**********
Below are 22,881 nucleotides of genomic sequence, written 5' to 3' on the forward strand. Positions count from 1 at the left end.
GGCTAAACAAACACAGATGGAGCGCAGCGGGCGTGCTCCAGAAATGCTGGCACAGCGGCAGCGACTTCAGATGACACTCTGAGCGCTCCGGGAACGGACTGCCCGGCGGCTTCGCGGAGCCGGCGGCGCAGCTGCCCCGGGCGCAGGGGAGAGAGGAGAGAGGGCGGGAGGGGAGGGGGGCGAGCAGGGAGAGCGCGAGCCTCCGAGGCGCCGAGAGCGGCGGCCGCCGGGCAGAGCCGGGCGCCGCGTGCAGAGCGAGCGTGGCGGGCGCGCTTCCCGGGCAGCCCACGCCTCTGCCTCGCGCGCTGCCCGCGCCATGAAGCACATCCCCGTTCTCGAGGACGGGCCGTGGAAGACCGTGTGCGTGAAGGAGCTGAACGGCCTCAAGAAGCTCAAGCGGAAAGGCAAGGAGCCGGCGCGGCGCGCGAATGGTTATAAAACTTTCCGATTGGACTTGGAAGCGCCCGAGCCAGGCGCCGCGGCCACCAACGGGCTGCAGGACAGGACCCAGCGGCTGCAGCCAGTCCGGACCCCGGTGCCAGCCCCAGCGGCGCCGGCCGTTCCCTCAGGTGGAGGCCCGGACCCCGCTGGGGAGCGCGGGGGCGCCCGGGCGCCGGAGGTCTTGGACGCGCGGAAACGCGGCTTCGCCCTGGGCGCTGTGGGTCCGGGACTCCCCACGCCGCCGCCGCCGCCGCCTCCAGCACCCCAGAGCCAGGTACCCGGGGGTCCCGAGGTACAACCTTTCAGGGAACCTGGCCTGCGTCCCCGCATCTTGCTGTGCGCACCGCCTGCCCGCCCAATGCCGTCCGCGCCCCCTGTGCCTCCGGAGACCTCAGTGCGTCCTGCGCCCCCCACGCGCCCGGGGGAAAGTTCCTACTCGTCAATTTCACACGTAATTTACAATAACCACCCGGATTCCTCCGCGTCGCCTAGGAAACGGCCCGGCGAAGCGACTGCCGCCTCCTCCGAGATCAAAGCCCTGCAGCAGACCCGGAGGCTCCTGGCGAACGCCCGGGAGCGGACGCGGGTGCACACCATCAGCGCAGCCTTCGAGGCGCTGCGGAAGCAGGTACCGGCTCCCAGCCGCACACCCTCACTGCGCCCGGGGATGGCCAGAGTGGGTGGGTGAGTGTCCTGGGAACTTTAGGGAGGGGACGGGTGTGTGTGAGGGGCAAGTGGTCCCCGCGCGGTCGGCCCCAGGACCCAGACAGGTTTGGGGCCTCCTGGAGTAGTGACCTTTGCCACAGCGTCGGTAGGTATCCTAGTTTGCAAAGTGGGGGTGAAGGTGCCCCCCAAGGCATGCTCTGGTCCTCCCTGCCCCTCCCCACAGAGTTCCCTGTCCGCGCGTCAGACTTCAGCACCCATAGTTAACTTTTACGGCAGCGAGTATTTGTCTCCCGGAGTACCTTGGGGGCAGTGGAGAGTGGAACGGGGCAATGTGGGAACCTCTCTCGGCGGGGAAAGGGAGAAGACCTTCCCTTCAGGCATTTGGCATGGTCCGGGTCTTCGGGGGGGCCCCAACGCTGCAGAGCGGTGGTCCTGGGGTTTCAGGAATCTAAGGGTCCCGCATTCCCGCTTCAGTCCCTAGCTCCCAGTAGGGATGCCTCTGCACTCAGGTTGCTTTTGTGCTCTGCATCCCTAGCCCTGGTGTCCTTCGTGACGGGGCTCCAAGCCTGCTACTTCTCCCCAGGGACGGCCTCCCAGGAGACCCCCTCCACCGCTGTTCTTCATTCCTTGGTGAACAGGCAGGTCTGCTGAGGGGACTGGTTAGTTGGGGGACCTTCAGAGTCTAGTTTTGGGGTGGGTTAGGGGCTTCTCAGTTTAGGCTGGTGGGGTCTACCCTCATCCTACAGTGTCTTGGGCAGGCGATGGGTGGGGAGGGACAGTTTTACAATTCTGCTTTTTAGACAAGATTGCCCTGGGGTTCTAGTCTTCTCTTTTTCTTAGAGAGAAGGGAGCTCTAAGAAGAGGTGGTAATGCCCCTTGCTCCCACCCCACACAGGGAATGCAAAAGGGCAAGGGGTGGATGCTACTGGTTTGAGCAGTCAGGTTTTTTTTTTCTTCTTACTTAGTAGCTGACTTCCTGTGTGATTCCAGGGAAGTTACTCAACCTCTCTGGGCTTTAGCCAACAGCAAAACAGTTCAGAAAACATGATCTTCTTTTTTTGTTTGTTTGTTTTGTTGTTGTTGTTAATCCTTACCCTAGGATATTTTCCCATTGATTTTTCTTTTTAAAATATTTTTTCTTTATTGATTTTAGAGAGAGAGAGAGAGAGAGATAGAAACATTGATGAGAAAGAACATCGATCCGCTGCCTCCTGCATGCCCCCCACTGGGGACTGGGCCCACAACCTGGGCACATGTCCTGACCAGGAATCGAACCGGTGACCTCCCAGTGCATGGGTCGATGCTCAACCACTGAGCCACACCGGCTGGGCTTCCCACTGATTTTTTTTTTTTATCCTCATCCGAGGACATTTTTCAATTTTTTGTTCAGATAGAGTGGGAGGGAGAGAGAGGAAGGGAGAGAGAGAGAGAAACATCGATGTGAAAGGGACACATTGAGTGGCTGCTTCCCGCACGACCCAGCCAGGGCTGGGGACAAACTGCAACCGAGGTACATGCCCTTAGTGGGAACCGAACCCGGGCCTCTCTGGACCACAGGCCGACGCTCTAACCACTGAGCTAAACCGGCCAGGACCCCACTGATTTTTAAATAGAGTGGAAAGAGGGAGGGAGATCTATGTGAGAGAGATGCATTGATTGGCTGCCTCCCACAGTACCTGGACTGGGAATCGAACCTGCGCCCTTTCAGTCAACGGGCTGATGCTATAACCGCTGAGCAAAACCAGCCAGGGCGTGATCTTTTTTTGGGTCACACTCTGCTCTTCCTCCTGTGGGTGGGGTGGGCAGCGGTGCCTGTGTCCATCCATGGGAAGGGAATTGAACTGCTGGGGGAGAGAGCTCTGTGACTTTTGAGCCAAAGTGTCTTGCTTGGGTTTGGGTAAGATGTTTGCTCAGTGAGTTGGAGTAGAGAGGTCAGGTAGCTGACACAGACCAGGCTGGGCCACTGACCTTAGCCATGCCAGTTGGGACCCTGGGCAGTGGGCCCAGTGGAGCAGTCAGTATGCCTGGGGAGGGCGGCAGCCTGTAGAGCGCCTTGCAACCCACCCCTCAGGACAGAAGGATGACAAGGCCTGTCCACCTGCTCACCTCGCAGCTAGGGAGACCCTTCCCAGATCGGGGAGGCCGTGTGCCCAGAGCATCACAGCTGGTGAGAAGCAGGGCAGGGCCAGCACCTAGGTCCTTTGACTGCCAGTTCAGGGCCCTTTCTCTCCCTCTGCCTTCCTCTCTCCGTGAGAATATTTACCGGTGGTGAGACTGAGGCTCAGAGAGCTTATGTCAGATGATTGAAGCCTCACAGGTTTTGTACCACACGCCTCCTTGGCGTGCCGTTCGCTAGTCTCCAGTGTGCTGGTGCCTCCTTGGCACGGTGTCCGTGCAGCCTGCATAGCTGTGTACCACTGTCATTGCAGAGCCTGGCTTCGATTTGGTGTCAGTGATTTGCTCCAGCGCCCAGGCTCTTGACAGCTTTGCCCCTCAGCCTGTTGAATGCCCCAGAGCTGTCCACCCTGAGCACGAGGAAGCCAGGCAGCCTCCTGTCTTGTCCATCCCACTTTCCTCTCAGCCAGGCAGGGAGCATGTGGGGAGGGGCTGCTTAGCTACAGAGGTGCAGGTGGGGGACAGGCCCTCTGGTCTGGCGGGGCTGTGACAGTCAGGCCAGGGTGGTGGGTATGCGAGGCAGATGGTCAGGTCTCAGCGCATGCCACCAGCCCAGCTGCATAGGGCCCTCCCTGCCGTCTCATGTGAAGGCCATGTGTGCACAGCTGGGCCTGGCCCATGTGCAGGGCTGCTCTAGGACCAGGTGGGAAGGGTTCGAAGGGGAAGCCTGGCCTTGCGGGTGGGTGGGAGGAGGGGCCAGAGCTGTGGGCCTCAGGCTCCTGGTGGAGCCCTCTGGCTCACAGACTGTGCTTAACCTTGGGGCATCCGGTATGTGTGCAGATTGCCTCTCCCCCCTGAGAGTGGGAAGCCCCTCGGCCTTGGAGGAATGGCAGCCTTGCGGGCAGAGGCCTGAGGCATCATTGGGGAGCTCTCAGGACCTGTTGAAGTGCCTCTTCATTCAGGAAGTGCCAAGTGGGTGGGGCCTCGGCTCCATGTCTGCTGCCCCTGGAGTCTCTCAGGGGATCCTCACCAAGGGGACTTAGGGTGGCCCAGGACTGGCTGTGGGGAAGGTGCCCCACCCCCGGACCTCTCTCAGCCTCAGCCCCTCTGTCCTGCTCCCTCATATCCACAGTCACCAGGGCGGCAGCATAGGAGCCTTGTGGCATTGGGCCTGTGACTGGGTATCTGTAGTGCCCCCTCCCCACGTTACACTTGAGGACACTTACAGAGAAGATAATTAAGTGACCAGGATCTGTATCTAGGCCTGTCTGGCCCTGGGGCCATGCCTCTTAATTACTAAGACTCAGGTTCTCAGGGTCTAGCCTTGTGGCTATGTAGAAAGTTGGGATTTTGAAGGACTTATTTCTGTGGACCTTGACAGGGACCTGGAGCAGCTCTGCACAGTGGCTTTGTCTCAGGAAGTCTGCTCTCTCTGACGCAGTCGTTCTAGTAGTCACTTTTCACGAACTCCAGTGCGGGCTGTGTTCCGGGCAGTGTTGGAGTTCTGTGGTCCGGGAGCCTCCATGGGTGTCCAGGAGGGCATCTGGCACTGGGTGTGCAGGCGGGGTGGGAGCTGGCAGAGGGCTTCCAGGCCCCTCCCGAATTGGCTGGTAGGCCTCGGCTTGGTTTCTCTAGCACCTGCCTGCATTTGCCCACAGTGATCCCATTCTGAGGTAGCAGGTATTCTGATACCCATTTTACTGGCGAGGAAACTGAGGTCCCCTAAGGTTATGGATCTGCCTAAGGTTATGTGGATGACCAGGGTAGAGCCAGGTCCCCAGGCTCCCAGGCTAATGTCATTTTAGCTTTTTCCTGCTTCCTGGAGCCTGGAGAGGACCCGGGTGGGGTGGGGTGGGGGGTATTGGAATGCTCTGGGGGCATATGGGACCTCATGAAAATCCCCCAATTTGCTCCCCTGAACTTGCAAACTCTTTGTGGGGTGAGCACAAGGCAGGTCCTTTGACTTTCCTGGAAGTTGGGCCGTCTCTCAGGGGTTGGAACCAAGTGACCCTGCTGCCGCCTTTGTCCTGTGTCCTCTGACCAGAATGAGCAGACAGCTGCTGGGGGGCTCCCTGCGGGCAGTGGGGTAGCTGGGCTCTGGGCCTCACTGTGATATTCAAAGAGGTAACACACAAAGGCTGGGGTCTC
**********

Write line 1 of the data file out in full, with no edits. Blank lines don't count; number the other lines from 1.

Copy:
Below are 22,881 nucleotides of genomic sequence, written 5' to 3' on the forward strand. Positions count from 1 at the left end.